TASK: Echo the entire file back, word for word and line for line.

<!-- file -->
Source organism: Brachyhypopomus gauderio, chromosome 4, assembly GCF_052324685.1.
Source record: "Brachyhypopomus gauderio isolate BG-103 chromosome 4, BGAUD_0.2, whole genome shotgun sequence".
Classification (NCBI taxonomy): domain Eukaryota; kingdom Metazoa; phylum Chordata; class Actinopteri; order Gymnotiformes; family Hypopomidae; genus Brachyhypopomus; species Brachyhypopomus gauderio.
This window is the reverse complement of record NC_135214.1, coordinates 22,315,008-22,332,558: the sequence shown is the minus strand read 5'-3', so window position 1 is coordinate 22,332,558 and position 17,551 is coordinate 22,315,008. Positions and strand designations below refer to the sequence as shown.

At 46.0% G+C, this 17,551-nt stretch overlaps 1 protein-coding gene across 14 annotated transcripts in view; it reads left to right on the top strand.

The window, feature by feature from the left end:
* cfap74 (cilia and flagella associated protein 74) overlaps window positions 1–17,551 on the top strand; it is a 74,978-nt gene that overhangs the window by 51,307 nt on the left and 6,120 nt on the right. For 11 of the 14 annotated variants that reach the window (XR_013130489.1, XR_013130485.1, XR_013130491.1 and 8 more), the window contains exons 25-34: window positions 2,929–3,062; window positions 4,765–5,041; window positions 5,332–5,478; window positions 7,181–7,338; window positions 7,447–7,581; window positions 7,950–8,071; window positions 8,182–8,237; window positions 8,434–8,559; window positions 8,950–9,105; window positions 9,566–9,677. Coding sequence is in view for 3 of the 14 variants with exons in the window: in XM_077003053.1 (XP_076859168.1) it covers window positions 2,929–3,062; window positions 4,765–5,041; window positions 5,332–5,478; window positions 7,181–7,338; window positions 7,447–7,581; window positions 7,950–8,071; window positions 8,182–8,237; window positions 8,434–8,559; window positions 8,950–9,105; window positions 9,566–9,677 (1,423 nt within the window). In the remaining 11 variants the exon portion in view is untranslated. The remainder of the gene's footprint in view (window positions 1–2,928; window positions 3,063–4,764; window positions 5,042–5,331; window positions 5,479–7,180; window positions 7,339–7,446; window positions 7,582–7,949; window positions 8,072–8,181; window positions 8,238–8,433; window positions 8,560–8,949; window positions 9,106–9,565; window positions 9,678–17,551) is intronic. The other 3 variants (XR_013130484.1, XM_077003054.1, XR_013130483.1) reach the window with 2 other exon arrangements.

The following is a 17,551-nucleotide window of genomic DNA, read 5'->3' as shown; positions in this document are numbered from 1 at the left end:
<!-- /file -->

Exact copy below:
Source organism: Brachyhypopomus gauderio, chromosome 4, assembly GCF_052324685.1.
Source record: "Brachyhypopomus gauderio isolate BG-103 chromosome 4, BGAUD_0.2, whole genome shotgun sequence".
Classification (NCBI taxonomy): domain Eukaryota; kingdom Metazoa; phylum Chordata; class Actinopteri; order Gymnotiformes; family Hypopomidae; genus Brachyhypopomus; species Brachyhypopomus gauderio.
This window is the reverse complement of record NC_135214.1, coordinates 22,315,008-22,332,558: the sequence shown is the minus strand read 5'-3', so window position 1 is coordinate 22,332,558 and position 17,551 is coordinate 22,315,008. Positions and strand designations below refer to the sequence as shown.

At 46.0% G+C, this 17,551-nt stretch overlaps 1 protein-coding gene across 14 annotated transcripts in view; it reads left to right on the top strand.

The window, feature by feature from the left end:
* cfap74 (cilia and flagella associated protein 74) overlaps window positions 1–17,551 on the top strand; it is a 74,978-nt gene that overhangs the window by 51,307 nt on the left and 6,120 nt on the right. For 11 of the 14 annotated variants that reach the window (XR_013130489.1, XR_013130485.1, XR_013130491.1 and 8 more), the window contains exons 25-34: window positions 2,929–3,062; window positions 4,765–5,041; window positions 5,332–5,478; window positions 7,181–7,338; window positions 7,447–7,581; window positions 7,950–8,071; window positions 8,182–8,237; window positions 8,434–8,559; window positions 8,950–9,105; window positions 9,566–9,677. Coding sequence is in view for 3 of the 14 variants with exons in the window: in XM_077003053.1 (XP_076859168.1) it covers window positions 2,929–3,062; window positions 4,765–5,041; window positions 5,332–5,478; window positions 7,181–7,338; window positions 7,447–7,581; window positions 7,950–8,071; window positions 8,182–8,237; window positions 8,434–8,559; window positions 8,950–9,105; window positions 9,566–9,677 (1,423 nt within the window). In the remaining 11 variants the exon portion in view is untranslated. The remainder of the gene's footprint in view (window positions 1–2,928; window positions 3,063–4,764; window positions 5,042–5,331; window positions 5,479–7,180; window positions 7,339–7,446; window positions 7,582–7,949; window positions 8,072–8,181; window positions 8,238–8,433; window positions 8,560–8,949; window positions 9,106–9,565; window positions 9,678–17,551) is intronic. The other 3 variants (XR_013130484.1, XM_077003054.1, XR_013130483.1) reach the window with 2 other exon arrangements.

The following is a 17,551-nucleotide window of genomic DNA, read 5'->3' as shown; positions in this document are numbered from 1 at the left end: